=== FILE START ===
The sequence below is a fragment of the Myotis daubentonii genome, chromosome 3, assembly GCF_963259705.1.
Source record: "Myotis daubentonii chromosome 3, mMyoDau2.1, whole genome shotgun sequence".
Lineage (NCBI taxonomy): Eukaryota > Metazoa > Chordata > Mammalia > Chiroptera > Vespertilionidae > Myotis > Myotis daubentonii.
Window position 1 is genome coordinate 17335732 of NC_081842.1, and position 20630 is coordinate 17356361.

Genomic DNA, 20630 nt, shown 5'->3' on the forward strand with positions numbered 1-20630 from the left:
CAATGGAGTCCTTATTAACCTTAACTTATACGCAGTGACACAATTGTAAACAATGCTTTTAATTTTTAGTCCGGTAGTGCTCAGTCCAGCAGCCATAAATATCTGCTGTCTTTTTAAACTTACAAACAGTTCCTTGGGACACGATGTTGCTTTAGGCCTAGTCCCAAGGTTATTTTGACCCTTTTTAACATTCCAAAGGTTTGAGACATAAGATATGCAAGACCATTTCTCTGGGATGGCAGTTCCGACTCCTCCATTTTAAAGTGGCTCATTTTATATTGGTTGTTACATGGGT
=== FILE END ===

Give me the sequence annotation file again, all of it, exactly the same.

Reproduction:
The sequence below is a fragment of the Myotis daubentonii genome, chromosome 3, assembly GCF_963259705.1.
Source record: "Myotis daubentonii chromosome 3, mMyoDau2.1, whole genome shotgun sequence".
Lineage (NCBI taxonomy): Eukaryota > Metazoa > Chordata > Mammalia > Chiroptera > Vespertilionidae > Myotis > Myotis daubentonii.
Window position 1 is genome coordinate 17335732 of NC_081842.1, and position 20630 is coordinate 17356361.

Genomic DNA, 20630 nt, shown 5'->3' on the forward strand with positions numbered 1-20630 from the left:
CAATGGAGTCCTTATTAACCTTAACTTATACGCAGTGACACAATTGTAAACAATGCTTTTAATTTTTAGTCCGGTAGTGCTCAGTCCAGCAGCCATAAATATCTGCTGTCTTTTTAAACTTACAAACAGTTCCTTGGGACACGATGTTGCTTTAGGCCTAGTCCCAAGGTTATTTTGACCCTTTTTAACATTCCAAAGGTTTGAGACATAAGATATGCAAGACCATTTCTCTGGGATGGCAGTTCCGACTCCTCCATTTTAAAGTGGCTCATTTTATATTGGTTGTTACATGGGT